Drug take-back taken back

Frick's Drugs and Jim's Pharmacy no longer can accept most leftover, out-of-date or unused narcotic prescription drugs in their stores due to a ruling by the federal Drug Enforcement Agency.

The program initially allowed pharmacists Cy Frick of Frick's Drugs in Sequim and Joe Cammack of Jim's Pharmacy in Port Angeles to accept the unwanted prescription medications for disposal.

Clallam County Sheriff Bill Benedict deputized the two men so they could follow legal guidelines set in place by the Safe Drug Disposal Act.

However, receiving the used/old medications in their pharmacies jeopardized their licenses for filling narcotic drug prescriptions.

The DEA defines the end user, which a pharmacist would be once he or she received the drugs, as a distributor unless he/she uses the drug, flushes it down the toilet, throws it in the trash or gives it to a police officer.

Takes drugs next door

Frick now must sort out the narcotic drugs in front of his store and take them to the Sequim Police Station a few doors away.

"I only have to work 100 feet to the police station," Frick said.

"What has to be done at some point is that there has to be change to the controlled substances act."

The Seattle DEA office does not have the authority to issue waivers and is waiting on a bill that would amend the program to meet the goals of the Safe Drug Disposal Act.

Frick is optimistic that politicians will change the law.

"What is the DEA going to do? They are going to feel the heat to change their laws," he said. "It's supported by police departments across the country ... It's the right thing to do."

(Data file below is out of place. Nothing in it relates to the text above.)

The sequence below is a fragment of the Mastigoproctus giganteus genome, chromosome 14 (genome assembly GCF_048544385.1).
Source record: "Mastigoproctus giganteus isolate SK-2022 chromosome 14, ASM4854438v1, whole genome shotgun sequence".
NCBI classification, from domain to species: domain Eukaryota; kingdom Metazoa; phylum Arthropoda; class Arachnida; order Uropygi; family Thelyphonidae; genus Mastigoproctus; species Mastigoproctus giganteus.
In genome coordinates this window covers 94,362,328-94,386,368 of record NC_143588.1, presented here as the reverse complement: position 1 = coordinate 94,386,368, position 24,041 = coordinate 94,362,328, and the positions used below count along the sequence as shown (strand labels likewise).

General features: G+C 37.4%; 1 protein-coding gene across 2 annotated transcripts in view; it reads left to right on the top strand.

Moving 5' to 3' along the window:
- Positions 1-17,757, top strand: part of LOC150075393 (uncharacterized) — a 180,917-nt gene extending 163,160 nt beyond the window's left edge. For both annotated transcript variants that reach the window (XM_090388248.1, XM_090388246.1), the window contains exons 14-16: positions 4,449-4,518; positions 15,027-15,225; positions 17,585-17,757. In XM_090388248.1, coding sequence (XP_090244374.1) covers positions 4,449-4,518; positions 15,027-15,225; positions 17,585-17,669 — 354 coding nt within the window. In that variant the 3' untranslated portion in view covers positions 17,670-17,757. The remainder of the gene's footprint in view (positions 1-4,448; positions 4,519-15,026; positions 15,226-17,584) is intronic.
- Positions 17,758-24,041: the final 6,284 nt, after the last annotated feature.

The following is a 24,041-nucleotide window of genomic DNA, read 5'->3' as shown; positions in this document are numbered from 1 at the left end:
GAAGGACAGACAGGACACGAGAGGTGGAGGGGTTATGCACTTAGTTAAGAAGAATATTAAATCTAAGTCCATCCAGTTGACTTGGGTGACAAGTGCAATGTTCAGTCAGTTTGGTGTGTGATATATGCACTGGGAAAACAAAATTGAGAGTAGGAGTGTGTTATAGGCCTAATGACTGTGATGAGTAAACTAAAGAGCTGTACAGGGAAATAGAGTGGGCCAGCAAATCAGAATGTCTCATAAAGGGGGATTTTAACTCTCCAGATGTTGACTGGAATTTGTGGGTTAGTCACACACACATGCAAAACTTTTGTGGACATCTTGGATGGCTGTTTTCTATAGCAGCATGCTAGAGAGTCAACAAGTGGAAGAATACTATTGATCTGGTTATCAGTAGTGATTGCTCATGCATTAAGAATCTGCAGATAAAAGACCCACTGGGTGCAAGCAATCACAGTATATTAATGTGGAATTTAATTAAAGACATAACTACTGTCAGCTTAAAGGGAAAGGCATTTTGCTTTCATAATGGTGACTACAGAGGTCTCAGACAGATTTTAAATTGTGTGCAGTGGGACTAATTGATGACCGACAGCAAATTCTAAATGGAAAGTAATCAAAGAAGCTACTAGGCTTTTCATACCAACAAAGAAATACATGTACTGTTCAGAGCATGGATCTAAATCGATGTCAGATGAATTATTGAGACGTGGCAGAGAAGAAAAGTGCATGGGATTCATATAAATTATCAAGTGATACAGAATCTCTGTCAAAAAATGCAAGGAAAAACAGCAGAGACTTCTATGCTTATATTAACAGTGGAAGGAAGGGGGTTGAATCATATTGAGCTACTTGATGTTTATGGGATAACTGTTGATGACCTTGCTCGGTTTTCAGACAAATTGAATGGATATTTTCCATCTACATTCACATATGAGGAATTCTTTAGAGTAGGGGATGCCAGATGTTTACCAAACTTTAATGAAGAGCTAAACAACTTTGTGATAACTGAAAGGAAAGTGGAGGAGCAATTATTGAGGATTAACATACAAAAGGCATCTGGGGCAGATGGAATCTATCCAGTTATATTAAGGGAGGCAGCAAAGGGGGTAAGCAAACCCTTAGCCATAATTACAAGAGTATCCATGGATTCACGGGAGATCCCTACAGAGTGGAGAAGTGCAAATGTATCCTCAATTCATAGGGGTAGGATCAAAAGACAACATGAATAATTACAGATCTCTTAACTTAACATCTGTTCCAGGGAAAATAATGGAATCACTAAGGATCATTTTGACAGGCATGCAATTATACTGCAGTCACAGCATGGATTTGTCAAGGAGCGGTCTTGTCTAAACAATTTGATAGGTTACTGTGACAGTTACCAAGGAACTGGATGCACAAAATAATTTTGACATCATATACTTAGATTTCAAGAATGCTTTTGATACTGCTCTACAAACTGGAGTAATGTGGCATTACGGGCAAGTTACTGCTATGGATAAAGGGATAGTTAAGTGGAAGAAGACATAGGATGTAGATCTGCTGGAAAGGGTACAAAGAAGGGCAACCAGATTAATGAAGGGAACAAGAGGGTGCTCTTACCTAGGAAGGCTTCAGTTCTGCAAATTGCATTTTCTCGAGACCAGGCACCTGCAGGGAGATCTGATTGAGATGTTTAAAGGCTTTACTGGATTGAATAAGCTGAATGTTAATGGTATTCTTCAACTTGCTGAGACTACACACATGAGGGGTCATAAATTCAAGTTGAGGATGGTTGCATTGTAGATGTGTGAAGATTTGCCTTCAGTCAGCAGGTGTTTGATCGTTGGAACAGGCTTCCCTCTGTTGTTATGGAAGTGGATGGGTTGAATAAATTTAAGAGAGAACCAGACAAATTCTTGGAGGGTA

The prescription take-back program has been endorsed by all local law enforcement agencies and the Washington Board of Pharmacies for noncontrolled substances and the Washington State Attorney General for both noncontrolled and controlled substances.

The Sequim and Port Angeles police departments will partner with the Clallam County Sheriff's Office to receive any unwanted narcotic drugs directly. Frick and Cammack remain deputized and can receive unwanted prescription medications, but they will take you to their storefront to do so.

Before the program was stopped in the stores, Frick said he had received more than 150 pounds of medications.

"There was a backlog in the community."

Program's history

The drug take-back program was established to protect the environment and prevent drug trafficking.

"(It) eliminates the known environmental hazards of allowing the drugs to be either flushed into the sewage system or put in a landfill," Benedict said.

Medications that are flushed go into ground water supplies cause side effects to wildlife and those who drink or use the water.

The preferred method for disposal of prescription medications is through an incinerator. The sheriff's department uses one in Spokane.

Unused drugs also are stolen and used or redistributed illegally. Frick says elders and/or people with chronic illnesses can be targets for drug theft.

As time passes and no action is taken in the Legislature, he believes more problems could arise. "It's going to create more of an issue," Frick said.

The Sequim Police Department and Frick's Drugs will accept unwanted medications during regular business hours.

We encourage an open exchange of ideas on this story's topic, but we ask you to follow our guidelines for respecting community standards. Personal attacks, inappropriate language, and off-topic comments may be removed, and comment privileges revoked, per our Terms of Use. Please see our FAQ if you have questions or concerns about using Facebook to comment.
blog comments powered by Disqus

Read the Oct 26
Green Edition

Browse the print edition page by page, including stories and ads.

Browse the archives.

Friends to Follow

View All Updates